Home > Treatment > Long Acting Nitrates

Long Acting Nitrates

By: Jo Johnson - Updated: 1 Mar 2013 | comments*Discuss
 
Long Acting Nitrates Glyceryl Trinitrate

Nitrates are a group of medications given to patients who suffer from angina. They can be either short or long acting and will need prescribing by a doctor.

Nitrates are given to those patients who have angina due to narrowed blood vessels most often caused by a build-up of fatty plaques known as atheromas, and work by helping the blood vessels in the body relax, allowing for blood, oxygen and nutrients to flow more smoothly and reach their target areas.

Nitrates can be prescribed in either short or long acting formulas. Short acting nitrates are most often given to those who need a quick response to occasional bouts of angina and they aim to reduce pain experienced as it develops.Long acting nitrates are given to those as a preventative measure and aim to inhibit pain from occurring.

Long Acting Nitrates

These drugs are given most often to those who experience frequent attacks of angina causing chest pain.They aim to ward off attacks and must be taken regularly as prescribed to be most effective.

They are not as useful for immediate pain relief as they take longer to work but, as they slowly release a constant amount of the drug into the body, they are better at preventing angina attacks from occurring.

Types of Long Acting Nitrates and Preparations

Nitrates in the long acting range include glyceryl trinitrate, the most commonly prescribed form of nitrate, isosorbide dinitrate and isosorbide mononitrate. These drugs most frequently come in tablet form as tablets can release the drug slowly, or as a topical skin ointment or skin patch.

If a long acting nitrate is prescribed, there is a chance that you may become tolerant to it and it will stop being as effective. Due to this, the preparations and patterns of dosage are designed to allow absorption to take place over less than 24 hours leaving the body a few hours free from its effects allowing the tolerance level to drop.

Potential Side-Effects

As the mechanism of this group of drugs causes the blood vessels to dilate, the patient may experience a temporary flushing of the skin as the blood is permitted through the vessels. This is more common in those taking short acting nitrates and will gradually subside in those who experience it whilst taking long acting nitrates. Along with this flushing, a headache can develop along with dizziness, again these are not serious and will subside.

The use of nitrates is contraindicated in the presence of certain medical illnesses all of which should be discussed thoroughly with your doctor. They can also interfere with some medications and should not be taken with any Viagra preparations or similar drugs.Overall nitrates are safe medications with no long term or potentially serious side-effects.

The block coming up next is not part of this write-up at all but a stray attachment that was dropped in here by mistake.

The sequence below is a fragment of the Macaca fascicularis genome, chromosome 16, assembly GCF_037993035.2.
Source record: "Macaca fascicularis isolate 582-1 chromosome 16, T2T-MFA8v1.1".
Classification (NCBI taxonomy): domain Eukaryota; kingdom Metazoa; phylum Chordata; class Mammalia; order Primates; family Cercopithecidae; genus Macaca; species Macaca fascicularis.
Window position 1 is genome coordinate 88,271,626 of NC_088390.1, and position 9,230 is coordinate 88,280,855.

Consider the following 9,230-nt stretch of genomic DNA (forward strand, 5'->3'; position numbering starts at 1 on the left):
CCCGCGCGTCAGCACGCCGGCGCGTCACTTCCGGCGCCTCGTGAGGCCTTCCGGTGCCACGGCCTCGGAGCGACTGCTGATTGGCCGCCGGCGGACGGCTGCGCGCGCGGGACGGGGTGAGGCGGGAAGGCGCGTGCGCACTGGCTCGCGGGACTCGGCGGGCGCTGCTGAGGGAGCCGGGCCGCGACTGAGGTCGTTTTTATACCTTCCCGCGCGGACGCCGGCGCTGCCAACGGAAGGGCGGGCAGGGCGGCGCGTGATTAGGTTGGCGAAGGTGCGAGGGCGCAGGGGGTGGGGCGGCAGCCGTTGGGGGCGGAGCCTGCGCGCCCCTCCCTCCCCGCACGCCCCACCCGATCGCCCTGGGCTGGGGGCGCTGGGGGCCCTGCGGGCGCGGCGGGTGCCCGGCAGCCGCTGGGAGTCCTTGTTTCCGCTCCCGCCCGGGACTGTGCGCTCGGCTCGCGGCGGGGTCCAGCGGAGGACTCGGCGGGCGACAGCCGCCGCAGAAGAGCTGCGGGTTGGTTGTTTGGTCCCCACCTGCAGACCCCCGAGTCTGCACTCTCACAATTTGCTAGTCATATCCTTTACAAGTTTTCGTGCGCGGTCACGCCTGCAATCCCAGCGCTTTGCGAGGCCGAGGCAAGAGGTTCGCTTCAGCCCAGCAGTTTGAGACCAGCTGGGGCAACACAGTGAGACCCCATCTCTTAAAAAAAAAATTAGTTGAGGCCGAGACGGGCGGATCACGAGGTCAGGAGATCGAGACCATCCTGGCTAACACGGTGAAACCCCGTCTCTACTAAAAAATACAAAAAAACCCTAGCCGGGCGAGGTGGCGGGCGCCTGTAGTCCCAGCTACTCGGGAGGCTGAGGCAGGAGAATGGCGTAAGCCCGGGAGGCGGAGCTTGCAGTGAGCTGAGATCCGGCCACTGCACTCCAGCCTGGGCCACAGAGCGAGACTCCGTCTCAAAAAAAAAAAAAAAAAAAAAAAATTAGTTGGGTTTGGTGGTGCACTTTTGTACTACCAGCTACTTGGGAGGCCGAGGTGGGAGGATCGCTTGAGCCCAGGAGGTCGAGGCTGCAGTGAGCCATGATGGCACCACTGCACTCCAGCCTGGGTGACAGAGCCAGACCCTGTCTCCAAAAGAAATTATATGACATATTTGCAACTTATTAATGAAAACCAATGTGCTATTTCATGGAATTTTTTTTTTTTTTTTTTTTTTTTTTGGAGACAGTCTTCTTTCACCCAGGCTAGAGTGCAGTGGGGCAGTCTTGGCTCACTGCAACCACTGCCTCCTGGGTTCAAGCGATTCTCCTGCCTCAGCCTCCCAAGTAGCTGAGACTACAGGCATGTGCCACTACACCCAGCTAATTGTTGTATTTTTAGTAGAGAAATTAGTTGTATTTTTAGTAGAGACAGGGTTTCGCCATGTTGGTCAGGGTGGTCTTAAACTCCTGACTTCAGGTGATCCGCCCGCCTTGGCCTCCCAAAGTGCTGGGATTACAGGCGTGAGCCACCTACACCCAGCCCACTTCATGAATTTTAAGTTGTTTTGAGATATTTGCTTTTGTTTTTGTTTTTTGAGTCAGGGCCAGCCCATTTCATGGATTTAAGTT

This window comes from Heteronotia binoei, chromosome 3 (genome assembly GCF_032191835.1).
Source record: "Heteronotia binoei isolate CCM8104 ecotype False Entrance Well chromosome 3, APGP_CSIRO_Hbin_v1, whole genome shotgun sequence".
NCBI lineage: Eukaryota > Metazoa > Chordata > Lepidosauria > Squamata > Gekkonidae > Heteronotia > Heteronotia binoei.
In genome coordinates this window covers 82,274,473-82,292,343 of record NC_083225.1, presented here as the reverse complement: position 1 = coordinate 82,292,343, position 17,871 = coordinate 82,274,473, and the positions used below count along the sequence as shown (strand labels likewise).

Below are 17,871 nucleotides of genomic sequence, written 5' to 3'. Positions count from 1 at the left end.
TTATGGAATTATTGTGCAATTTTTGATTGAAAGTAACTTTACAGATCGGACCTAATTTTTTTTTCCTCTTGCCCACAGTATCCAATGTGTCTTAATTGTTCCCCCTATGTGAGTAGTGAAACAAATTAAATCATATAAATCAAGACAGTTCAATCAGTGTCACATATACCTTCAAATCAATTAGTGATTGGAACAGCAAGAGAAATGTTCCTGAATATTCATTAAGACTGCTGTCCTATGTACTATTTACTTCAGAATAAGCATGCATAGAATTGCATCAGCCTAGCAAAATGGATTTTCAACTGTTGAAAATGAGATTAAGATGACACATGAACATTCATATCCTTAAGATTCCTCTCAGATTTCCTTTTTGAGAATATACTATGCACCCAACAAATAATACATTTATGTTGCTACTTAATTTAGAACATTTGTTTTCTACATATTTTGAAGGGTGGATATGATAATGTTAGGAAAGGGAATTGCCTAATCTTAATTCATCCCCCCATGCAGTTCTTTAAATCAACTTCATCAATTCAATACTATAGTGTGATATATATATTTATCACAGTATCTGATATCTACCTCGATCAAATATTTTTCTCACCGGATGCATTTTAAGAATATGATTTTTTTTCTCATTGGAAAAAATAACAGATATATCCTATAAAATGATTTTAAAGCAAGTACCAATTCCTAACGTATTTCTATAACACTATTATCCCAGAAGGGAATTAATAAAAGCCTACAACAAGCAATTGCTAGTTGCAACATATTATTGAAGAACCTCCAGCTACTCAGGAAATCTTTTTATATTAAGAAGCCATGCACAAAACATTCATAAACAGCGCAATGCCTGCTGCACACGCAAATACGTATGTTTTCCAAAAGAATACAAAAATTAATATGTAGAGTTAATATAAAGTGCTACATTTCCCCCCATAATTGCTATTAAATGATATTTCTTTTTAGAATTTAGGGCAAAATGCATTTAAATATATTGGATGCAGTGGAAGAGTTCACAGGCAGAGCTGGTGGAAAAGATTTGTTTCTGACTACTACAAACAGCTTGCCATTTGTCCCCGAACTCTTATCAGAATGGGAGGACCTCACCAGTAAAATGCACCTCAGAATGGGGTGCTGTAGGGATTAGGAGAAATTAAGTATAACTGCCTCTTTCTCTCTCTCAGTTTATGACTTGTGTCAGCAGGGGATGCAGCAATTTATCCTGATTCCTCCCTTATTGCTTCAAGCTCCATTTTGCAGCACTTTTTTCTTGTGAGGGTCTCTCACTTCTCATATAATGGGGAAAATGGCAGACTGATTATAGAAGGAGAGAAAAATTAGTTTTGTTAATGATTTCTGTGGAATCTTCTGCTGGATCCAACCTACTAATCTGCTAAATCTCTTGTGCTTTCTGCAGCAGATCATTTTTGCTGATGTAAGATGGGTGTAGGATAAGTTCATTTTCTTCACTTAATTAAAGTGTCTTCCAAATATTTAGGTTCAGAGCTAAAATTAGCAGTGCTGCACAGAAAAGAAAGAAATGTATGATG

Long acting nitrates are commonly given for the treatment of frequent angina and work by dilating the blood vessels allowing blood and oxygen to flow properly through the circulatory system.

They are generally very safe and very effective at preventing angina pain and can be used long term without any damaging effects.

You might also like...
Share Your Story, Join the Discussion or Seek Advice..
Why not be the first to leave a comment for discussion, ask for advice or share your story...

If you'd like to ask a question one of our experts (workload permitting) or a helpful reader hopefully can help you... We also love comments and interesting stories

Title:
(never shown)
Firstname:
(never shown)
Surname:
(never shown)
Email:
(never shown)
Nickname:
(shown)
Comment:
Validate:
Enter word:
Topics
Latest Comments
  • Abbsx
    Re: Hole in the Heart: What Happens Next?
    i was born with a hole in my heart , when i run i get heart palpitation like symptoms, i have asthma so it might be to…
    15 November 2019
  • MAC
    Re: Hole in the Heart
    I attended pulmonary rehabilitation several years ago and learned the proper techniques for taking my medications, but the medications do not…
    6 November 2019
  • James
    Re: What is Heart Block?
    Hi I have a pacemaker following heart block. Doctors don't know what caused it and told me i should be just fine from now on (I'm only 57…
    28 October 2019
  • puzzled
    Re: Stable and Unstable Angina: What's the Difference?
    Hi, Bit of a puzzler. Was admitted by ambulance after becoming ill. Was grey, soaking with sweat,…
    28 October 2019
  • susantrevino
    Re: Hole in the Heart
    Four years ago I experienced a severe breathing and wheezing problem that my doctor diagnosed as chronic bronchitis with dust allergy. A year…
    26 July 2019
  • Yuri
    Re: Hole in the Heart: What Happens Next?
    I was told I was born with a hole in my heart and the hospital gave my mom this paper that said VSD, but we right away…
    9 July 2019
  • Ritu
    Re: Hole in the Heart: What Happens Next?
    I also have a hole in heart there is 2 hole dr.say that there no treatment bcoz hole is too big I'm always tnsn for…
    8 July 2019
  • Santosh
    Re: Heart Condition Dextrocardia Explained
    Hello there, I have dextrocardia with sinus inversus viscerem. Along with this I have microtia III. Also my eyelid…
    25 May 2019
  • Russell's trouble
    Re: Why Does My Heart Beat Faster After Sweet Food?
    Husband suffered heart attack, 63 years old, smoked and drank. Sunday fixed 2 blockages with stents using…
    17 May 2019
  • Viv
    Re: How Anorexia Affects the Heart
    The article is interesting however the insensitive nature of displaying a fashion advert in between the article of petite women…
    18 April 2019